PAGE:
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24.5 Simple Examples of GDB/MI Interaction

This subsection presents several simple examples of interaction using the GDB/MI interface. In these examples, ‘->’ means that the following line is passed to GDB/MI as input, while ‘<-’ means the output received from GDB/MI.

Note the line breaks shown in the examples are here only for readability, they don't appear in the real output.

Setting a Breakpoint

Setting a breakpoint generates synchronous output which contains detailed information of the breakpoint.

 
-> -break-insert main
<- ^done,bkpt={number="1",type="breakpoint",disp="keep",
    enabled="y",addr="0x08048564",func="main",file="myprog.c",
    fullname="/home/nickrob/myprog.c",line="68",times="0"}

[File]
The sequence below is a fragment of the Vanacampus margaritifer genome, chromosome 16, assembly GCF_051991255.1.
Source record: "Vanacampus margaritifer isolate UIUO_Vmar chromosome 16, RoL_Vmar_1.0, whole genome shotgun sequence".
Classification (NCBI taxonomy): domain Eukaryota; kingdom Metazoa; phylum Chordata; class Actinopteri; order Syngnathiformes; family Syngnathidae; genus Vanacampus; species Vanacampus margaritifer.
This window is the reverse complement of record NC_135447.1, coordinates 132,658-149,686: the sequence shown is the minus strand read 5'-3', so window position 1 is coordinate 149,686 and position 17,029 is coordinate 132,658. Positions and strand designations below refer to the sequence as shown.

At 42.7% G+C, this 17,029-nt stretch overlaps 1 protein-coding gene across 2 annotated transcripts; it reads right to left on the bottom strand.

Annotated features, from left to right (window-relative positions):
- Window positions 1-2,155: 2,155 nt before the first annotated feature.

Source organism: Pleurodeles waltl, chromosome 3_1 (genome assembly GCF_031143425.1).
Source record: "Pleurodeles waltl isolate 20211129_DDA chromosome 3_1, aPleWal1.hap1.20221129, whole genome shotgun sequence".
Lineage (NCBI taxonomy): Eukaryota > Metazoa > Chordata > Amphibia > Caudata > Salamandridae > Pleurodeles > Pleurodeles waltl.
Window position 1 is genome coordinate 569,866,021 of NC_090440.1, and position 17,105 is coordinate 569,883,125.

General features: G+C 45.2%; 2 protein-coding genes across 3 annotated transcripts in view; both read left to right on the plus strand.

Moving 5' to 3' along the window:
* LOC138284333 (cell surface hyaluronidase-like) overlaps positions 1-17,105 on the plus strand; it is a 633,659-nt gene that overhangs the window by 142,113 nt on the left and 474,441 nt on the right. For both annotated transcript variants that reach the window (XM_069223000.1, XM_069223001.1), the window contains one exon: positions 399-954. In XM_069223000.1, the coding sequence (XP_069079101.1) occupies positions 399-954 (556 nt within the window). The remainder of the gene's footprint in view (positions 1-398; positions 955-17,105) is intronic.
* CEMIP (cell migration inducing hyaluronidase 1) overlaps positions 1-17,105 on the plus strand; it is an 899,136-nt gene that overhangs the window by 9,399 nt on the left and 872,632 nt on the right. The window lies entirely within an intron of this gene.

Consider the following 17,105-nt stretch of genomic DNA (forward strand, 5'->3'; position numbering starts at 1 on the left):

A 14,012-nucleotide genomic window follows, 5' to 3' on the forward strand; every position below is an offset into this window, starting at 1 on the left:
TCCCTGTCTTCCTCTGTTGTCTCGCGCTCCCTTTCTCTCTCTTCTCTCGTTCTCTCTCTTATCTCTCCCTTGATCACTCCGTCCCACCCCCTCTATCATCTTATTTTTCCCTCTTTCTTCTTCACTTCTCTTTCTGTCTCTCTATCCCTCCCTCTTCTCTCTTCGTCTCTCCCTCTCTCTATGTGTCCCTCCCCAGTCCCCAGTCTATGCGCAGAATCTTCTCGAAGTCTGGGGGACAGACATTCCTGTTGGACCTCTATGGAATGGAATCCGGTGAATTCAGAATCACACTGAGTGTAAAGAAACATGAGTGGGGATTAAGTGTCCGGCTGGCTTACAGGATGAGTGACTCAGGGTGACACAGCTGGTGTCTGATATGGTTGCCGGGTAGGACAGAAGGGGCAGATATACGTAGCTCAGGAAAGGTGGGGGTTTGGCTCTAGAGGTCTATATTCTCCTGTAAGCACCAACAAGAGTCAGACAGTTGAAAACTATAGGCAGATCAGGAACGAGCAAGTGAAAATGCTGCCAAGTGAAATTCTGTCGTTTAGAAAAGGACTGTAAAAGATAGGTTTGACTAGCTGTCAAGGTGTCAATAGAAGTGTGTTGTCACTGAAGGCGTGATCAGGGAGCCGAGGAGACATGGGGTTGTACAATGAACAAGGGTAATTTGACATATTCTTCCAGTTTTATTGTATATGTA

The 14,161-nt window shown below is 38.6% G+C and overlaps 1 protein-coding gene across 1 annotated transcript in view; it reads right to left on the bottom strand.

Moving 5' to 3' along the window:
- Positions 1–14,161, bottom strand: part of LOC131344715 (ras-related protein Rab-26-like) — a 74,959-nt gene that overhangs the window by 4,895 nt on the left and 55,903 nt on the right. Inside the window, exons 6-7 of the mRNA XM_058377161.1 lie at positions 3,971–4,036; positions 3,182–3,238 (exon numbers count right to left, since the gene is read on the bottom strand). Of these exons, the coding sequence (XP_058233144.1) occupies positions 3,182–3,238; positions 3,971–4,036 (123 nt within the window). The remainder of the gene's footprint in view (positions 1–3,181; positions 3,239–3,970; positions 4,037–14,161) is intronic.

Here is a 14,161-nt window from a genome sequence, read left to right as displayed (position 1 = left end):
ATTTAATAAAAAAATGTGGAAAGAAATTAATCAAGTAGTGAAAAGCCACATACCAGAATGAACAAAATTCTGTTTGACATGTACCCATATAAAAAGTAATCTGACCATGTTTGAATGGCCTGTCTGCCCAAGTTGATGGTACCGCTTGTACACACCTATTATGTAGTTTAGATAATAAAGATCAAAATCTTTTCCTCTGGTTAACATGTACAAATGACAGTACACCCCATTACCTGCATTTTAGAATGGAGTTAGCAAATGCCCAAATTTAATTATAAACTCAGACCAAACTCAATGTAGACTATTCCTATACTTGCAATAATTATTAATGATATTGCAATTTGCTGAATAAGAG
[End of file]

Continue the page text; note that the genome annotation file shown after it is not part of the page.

<- (gdb)

Program Execution

Program execution generates asynchronous records and MI gives the reason that execution stopped.

 
-> -exec-run
<- ^running
<- (gdb)
<- *stopped,reason="breakpoint-hit",bkptno="1",thread-id="0",
   frame={addr="0x08048564",func="main",
   args=[{name="argc",value="1"},{name="argv",value="0xbfc4d4d4"}],
   file="myprog.c",fullname="/home/nickrob/myprog.c",line="68"}
<- (gdb)
-> -exec-continue
<- ^running
<- (gdb)
<- *stopped,reason="exited-normally"
<- (gdb)

Quitting No value for GDBN

Quitting No value for GDBN just prints the result class ‘^exit’.

 
-> (gdb)
<- -gdb-exit
<- ^exit

A Bad Command

Here's what happens if you pass a non-existent command:

 
-> -rubbish
<- ^error,msg="Undefined MI command: rubbish"
<- (gdb)

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